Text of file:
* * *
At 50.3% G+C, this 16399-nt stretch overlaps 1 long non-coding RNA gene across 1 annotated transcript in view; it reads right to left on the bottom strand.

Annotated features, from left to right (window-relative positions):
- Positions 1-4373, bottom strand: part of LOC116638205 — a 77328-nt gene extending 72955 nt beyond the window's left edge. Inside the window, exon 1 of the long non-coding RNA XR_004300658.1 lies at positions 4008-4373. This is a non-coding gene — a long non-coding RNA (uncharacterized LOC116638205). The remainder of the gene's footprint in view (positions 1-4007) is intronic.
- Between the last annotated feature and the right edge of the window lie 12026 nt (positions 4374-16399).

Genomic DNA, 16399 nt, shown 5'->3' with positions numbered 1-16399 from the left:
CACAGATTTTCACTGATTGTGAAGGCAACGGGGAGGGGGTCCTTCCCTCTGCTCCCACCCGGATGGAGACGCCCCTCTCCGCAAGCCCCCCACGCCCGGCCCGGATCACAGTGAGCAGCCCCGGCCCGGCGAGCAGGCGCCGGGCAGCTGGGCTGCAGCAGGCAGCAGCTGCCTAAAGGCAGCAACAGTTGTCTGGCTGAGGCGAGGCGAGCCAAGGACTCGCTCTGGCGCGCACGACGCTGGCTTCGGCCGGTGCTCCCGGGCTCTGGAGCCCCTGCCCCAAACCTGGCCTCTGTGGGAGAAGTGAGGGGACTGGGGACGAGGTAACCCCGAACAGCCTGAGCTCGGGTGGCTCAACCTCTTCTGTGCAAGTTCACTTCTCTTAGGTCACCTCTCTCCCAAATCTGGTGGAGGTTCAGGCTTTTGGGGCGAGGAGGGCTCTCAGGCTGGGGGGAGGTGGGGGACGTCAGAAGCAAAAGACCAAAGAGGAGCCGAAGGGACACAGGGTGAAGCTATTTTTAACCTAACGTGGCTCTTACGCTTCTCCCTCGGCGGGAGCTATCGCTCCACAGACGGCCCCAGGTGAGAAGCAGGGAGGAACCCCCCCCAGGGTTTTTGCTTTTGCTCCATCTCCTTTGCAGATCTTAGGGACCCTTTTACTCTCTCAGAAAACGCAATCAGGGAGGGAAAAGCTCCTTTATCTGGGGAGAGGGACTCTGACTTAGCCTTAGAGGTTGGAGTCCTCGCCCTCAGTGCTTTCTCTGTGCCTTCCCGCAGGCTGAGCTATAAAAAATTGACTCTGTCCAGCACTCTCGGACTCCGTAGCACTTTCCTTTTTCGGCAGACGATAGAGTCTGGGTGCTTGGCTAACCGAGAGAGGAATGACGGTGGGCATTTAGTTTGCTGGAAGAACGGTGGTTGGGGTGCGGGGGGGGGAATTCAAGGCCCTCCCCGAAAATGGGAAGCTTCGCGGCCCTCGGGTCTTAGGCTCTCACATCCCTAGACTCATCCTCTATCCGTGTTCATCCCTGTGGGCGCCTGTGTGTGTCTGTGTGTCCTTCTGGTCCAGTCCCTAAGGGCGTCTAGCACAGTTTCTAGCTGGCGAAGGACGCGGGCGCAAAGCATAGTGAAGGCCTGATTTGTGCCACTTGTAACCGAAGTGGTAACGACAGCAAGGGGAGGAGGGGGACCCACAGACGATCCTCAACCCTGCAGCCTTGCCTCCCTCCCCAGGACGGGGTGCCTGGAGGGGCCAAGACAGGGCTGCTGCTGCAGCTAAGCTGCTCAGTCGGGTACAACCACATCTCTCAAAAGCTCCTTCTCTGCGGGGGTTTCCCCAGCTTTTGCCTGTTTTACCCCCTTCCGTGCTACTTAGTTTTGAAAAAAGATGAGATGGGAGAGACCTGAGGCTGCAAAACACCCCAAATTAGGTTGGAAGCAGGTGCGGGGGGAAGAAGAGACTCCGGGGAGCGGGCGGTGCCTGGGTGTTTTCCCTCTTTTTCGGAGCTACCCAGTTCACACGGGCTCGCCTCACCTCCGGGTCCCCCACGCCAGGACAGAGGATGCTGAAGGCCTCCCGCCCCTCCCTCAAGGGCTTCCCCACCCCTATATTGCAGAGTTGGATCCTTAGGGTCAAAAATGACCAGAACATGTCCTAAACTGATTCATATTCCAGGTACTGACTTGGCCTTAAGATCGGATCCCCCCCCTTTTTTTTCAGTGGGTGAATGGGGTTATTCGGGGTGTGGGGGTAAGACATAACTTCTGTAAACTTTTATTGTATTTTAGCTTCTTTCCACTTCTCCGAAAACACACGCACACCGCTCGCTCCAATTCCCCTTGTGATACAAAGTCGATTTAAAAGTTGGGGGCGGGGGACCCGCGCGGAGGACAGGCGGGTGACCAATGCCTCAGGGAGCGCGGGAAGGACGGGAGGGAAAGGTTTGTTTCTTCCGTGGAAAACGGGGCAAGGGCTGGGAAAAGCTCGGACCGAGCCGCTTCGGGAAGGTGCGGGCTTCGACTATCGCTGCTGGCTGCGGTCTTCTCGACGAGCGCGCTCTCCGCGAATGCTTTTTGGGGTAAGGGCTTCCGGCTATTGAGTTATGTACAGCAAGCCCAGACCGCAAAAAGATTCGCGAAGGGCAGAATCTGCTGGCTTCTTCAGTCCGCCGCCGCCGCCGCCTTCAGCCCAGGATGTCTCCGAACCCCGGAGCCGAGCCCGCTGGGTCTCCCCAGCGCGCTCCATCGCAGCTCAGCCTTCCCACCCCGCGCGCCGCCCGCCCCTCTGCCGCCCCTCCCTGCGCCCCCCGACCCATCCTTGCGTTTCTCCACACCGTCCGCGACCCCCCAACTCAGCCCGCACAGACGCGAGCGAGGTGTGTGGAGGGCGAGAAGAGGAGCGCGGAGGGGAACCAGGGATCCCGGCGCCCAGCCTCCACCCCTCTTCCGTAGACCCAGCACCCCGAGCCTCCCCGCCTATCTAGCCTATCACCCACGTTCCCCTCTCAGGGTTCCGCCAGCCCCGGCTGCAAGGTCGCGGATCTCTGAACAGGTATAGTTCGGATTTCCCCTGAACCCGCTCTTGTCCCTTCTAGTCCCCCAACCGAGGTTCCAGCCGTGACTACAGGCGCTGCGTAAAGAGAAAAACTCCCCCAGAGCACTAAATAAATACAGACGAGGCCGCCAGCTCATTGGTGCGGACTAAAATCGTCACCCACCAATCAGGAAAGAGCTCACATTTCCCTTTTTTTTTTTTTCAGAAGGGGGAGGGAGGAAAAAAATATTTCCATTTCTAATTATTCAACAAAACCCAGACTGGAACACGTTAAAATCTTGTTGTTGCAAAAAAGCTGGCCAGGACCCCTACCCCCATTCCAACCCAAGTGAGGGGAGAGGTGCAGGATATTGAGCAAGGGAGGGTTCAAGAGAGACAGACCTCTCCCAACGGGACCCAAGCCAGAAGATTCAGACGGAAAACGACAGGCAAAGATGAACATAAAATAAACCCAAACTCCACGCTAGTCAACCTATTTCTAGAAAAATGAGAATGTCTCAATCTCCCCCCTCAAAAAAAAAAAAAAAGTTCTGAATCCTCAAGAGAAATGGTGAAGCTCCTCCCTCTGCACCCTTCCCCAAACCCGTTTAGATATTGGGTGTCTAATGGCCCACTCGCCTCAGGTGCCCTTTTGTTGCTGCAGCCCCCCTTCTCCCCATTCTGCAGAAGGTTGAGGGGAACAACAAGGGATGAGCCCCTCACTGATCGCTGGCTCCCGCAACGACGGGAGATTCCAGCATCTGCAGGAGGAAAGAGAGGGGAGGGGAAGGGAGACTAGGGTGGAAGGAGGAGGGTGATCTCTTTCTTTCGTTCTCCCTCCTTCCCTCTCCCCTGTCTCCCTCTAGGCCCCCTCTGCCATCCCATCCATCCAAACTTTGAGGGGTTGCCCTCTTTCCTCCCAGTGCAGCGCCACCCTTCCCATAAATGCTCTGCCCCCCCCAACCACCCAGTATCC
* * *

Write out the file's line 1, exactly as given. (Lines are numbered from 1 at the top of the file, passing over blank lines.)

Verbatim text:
At 50.3% G+C, this 16399-nt stretch overlaps 1 long non-coding RNA gene across 1 annotated transcript in view; it reads right to left on the bottom strand.